The Teatro Olimpico literally took my breath taken away – it was so beautiful I could not breathe. The theatre sits in an old fortress, the Castello del Territorio in Vicenza, Italy.
Designed by the great architect Andrea Palladio, it is one of only three Renaissance theaters remaining in existence, and the oldest surviving stage set. Sadly, Palladio died only months after construction began – the work was continued briefly by his son Silla, and then entrusted to Vincenzo Scamozzi, another Italian architect whose influence spread far beyond his Italian works through his writing on the theory of architecture.
The ceiling over the auditorium is a great, dramatic sky of surreal, rolling clouds. Plaster statues ring the top of the auditorium wall – a heavenly audience.
But it is the stage that really makes your heart stop. Scamozzi designed its seven streets, representing the city of Thebes, to masterfully fool the eye. City streets recede into the distance with rising floors, descending sky, and buildings that draw nearer to each other and become smaller the farther back you look. The “city” is built of only wood and plaster, and a wrong turn or accidental encounter by an actor could cause the walls to fall and destroy themselves. Scamozzi not only designed the sets, but the lighting that permitted the make-believe houses of the stage scenery to be lit from within, completing the illusion that these were real streets.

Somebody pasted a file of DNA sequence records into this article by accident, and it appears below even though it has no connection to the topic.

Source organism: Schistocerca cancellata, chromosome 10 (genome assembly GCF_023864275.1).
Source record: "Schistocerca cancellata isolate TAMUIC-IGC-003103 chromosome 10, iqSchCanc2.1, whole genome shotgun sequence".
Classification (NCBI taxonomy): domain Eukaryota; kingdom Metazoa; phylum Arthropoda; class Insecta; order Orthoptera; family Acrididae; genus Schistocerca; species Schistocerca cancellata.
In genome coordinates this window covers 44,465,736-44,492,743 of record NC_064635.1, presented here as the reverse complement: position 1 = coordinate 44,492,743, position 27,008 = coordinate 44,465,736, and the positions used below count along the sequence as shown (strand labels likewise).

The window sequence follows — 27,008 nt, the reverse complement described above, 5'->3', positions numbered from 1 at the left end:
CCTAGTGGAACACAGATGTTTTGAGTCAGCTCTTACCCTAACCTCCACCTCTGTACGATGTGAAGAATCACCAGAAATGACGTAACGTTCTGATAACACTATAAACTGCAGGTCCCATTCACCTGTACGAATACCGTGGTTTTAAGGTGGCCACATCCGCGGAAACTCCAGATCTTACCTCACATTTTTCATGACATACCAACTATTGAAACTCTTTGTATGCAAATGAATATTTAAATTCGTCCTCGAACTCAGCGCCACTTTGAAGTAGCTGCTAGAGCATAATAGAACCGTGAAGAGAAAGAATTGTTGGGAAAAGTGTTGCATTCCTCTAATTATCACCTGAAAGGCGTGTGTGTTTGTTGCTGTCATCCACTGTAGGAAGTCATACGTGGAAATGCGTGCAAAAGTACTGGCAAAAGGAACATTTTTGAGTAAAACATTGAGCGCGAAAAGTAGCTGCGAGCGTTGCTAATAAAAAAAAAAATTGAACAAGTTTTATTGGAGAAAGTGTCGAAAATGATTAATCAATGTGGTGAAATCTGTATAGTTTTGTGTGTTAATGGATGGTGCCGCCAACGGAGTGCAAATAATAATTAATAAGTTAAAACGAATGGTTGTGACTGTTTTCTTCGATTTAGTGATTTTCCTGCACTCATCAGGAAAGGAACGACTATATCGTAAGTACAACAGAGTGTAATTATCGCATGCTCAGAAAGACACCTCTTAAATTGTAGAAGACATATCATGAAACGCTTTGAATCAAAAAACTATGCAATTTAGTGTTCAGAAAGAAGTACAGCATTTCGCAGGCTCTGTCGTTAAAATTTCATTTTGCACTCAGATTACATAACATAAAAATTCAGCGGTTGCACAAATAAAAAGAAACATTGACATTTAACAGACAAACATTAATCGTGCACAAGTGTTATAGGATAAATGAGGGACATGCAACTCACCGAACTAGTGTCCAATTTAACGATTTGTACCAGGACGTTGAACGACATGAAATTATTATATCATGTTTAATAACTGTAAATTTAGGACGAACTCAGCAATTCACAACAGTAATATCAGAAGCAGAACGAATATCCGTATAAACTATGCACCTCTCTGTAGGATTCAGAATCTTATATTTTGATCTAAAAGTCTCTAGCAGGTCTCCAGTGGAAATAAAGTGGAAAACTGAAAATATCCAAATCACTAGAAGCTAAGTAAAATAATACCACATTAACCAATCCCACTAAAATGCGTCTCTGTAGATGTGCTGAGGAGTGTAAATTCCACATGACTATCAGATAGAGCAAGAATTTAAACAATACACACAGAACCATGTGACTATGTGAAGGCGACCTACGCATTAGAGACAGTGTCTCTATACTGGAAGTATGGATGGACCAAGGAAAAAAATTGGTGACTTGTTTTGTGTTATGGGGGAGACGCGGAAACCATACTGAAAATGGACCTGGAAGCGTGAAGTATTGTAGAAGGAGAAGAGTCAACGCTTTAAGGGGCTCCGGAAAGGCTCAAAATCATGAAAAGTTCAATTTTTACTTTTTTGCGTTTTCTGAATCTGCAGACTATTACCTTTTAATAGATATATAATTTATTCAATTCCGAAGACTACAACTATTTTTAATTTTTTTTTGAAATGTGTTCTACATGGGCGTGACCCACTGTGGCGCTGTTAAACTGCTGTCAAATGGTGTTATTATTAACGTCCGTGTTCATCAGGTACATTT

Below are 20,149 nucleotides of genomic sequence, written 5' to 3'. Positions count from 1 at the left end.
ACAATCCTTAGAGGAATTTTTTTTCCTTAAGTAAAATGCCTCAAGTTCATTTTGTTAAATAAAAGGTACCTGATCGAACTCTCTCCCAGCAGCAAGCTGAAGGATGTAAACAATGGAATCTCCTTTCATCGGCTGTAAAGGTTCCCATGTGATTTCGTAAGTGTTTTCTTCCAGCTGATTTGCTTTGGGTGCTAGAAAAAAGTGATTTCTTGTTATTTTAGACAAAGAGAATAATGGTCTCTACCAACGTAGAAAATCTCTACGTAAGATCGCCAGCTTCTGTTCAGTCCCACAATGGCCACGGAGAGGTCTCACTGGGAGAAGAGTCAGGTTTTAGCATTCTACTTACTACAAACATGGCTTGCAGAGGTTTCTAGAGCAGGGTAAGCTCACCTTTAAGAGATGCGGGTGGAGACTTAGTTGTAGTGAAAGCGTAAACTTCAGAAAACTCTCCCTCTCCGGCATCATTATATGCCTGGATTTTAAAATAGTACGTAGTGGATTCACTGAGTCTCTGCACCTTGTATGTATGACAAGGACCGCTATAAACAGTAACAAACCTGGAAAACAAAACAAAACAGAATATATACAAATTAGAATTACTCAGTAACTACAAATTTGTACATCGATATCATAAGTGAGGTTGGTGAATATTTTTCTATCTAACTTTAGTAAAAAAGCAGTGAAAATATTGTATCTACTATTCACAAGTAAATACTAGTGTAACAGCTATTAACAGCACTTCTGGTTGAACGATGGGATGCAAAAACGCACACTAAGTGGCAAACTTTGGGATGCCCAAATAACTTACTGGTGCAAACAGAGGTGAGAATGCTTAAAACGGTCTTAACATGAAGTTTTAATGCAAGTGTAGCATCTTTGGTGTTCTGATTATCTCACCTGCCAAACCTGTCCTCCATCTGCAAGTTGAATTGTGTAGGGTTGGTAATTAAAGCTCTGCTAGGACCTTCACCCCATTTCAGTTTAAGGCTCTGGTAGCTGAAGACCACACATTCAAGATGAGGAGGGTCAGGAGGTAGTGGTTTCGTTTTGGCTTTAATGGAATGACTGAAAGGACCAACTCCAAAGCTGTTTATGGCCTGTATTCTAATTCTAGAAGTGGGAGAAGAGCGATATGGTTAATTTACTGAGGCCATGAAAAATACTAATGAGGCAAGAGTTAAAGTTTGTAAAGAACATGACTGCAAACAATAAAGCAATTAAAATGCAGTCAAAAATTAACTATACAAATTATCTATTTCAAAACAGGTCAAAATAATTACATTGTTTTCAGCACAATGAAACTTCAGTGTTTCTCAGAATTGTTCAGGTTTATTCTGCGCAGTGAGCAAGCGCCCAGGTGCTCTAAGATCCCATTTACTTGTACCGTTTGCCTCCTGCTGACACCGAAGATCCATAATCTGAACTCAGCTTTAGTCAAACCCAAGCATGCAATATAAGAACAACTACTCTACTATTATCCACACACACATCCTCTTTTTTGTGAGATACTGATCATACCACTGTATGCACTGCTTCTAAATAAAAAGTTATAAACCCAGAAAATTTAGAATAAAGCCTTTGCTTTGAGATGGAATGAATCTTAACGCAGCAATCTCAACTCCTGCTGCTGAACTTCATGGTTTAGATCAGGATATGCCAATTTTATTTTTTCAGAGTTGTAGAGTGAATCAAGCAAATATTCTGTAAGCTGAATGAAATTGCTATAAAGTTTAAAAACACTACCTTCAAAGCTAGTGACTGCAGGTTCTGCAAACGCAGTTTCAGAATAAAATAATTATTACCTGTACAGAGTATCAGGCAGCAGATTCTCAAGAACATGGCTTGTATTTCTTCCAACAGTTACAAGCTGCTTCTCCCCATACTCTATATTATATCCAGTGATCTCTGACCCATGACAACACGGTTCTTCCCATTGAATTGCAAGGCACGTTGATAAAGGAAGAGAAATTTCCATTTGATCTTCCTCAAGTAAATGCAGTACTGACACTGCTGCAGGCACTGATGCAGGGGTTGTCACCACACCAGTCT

Had I known before I walked into the theatre how magnificent, how thrilling, how beautiful it was, I would have booked a ticket to the evening’s performance and stayed there all day. As it was, I had only the time to wander bit and take a look at costume sketches in the downstairs lobby.
This is a world-class gem. It alone is worth the journey to Vicenza.
All photographs are the private property of Diane Mawr, copyright 2013 and may not be used without written permission.